Collection: MOT
    Photo by Ichiro Otani

Justine Emard, Co(AI)xistence, 2017, video installation, 12′
with Mirai Moriyama & Alter (developed by Ishiguro lab, Osaka University and Ikegami Lab, Tokyo University)
© Justine Emard / Adagp, Paris 2020

Jun Fujiki, P055E5510N, 2011.
©Jun Fujiki

Hiroyuki Moriwaki, TOKIHANA, 2010
© Hiroyuki Moriwaki

One for Every Household: Diagram of Our Universe 2018, detail
Author and distributor: The Japan Foundation of Public Communication on Science and Technology (PCOST)
Production: “One for Every Household: Diagram of Our Universe” Production Committee
Art Direction: Jun Kosaka

Available to download "Diagram of Our Universe" below.
Diagram of Our Universe 2018

AR 3 Brothers
©Tom Kawada

*All Programs are subject to change.

Information

Exhibition Period

Sat. 18 July – Sun. 27 September 2020

Closed

Mondays (except August 10, September 21), August 11, September 23

Opening Hours

10:00-18:00 (Tickets available until 30 minutes before closing.)

Admission

Adults – 1,300 Yen / University & College Students, Over 65 – 1,000 Yen / High-school & Junior High-school Students – 800 Yen /Elementary School Students & younger – free

* Ticket includes admission to the MOT Collection exhibition.
* Children younger than elementary school age need to be accompanied by a guardian.
* Persons with a Physical Disability Certificate, Intellectual Disability Certificate, Intellectual Disability Welfare Certificate, or Atomic Bomb Survivor Welfare Certificate as well as up to two attendants are admitted free of charge.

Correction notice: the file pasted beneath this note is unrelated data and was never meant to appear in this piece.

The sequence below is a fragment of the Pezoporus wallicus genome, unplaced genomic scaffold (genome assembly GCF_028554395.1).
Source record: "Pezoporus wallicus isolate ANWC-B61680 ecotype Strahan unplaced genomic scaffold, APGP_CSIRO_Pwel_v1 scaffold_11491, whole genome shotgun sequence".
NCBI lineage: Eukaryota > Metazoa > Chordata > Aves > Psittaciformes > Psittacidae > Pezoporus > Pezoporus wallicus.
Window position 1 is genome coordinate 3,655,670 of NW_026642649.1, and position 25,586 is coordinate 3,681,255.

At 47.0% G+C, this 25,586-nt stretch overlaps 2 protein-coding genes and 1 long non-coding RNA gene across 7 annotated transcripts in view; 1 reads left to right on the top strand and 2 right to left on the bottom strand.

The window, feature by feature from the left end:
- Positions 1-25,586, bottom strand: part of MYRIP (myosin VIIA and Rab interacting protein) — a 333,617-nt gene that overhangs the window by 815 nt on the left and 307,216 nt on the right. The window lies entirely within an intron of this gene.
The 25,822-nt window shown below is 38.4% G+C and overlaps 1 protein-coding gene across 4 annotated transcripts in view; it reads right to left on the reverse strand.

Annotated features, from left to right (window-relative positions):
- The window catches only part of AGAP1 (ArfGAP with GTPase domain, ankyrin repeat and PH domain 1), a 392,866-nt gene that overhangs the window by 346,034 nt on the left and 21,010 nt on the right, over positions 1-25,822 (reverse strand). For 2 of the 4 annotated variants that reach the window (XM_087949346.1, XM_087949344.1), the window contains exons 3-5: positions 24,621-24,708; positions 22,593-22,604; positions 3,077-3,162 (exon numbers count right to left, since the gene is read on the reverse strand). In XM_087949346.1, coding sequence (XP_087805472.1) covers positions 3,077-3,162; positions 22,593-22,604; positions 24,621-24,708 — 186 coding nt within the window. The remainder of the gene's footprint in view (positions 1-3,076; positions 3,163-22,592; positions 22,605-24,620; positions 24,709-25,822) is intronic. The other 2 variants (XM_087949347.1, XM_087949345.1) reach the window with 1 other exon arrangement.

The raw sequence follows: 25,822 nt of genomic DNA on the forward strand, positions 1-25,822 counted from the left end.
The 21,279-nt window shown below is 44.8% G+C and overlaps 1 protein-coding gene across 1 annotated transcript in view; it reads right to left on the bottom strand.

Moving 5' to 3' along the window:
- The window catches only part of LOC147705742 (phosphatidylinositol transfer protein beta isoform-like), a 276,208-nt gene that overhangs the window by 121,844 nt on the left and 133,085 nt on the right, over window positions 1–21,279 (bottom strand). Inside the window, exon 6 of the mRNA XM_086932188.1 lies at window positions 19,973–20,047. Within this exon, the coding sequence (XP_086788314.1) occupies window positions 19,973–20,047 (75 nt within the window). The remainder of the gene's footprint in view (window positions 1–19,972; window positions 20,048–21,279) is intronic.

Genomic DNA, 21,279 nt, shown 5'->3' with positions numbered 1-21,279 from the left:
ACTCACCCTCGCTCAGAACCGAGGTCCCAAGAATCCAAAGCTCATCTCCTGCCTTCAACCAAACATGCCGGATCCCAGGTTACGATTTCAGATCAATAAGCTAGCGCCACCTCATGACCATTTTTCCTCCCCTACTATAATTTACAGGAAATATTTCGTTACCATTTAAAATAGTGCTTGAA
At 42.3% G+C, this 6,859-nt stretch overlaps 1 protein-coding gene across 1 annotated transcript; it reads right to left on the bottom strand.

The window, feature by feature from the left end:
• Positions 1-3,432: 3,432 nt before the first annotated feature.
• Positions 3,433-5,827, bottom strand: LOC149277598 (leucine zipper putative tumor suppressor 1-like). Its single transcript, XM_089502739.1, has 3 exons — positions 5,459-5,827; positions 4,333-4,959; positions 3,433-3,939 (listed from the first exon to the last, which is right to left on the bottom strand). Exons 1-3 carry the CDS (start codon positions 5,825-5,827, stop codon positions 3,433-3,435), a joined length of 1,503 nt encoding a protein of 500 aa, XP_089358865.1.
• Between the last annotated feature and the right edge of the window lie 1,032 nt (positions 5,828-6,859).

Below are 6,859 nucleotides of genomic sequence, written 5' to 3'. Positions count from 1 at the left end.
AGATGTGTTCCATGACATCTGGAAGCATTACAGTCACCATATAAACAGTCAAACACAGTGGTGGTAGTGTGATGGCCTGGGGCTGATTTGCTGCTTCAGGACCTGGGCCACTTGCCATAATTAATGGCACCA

Venue

Exhibition Gallery 3F

Organized by

Museum of Contemporary Art Tokyo operated by Tokyo Metropolitan Foundation for History and Culture

Co-organized by

NHK Enterprises, Inc.

Special support by

MADD. Committee / ASTRODESIGN,Inc.

Equipment cooperation by

SHARP CORPORATION / Canon Marketing Japan Inc.

Cooperated by

The Japan Foundation of Public Communication on Science and Technology (PCOST) / “One for Every Household: Diagram of Our Universe” Production Committee / Nissha Foundation for Printing Culture and Technology / Japan Aerospace Exploration Agency(JAXA)/ Video Research Ltd. / MinebeaMitsumi Inc. / AMUSE INC. / HIP LAND MUSIC CORPORATION INC.

Related events

We plan to host a variety of additional events, such as screenings of 8K high-resolution video artworks (3D, reservation required), presentations and workshops by participating artists and educational institutions (incl. remote workshops and the “Childlike Wonder Museum (working title)”), stargazing and read-aloud events and many more.

* may be subject to change
* Please visit the MOT’s website for up-to-date information related to the exhibition

Concurrent Exhibition

See Exhibitions

Past Exhibitions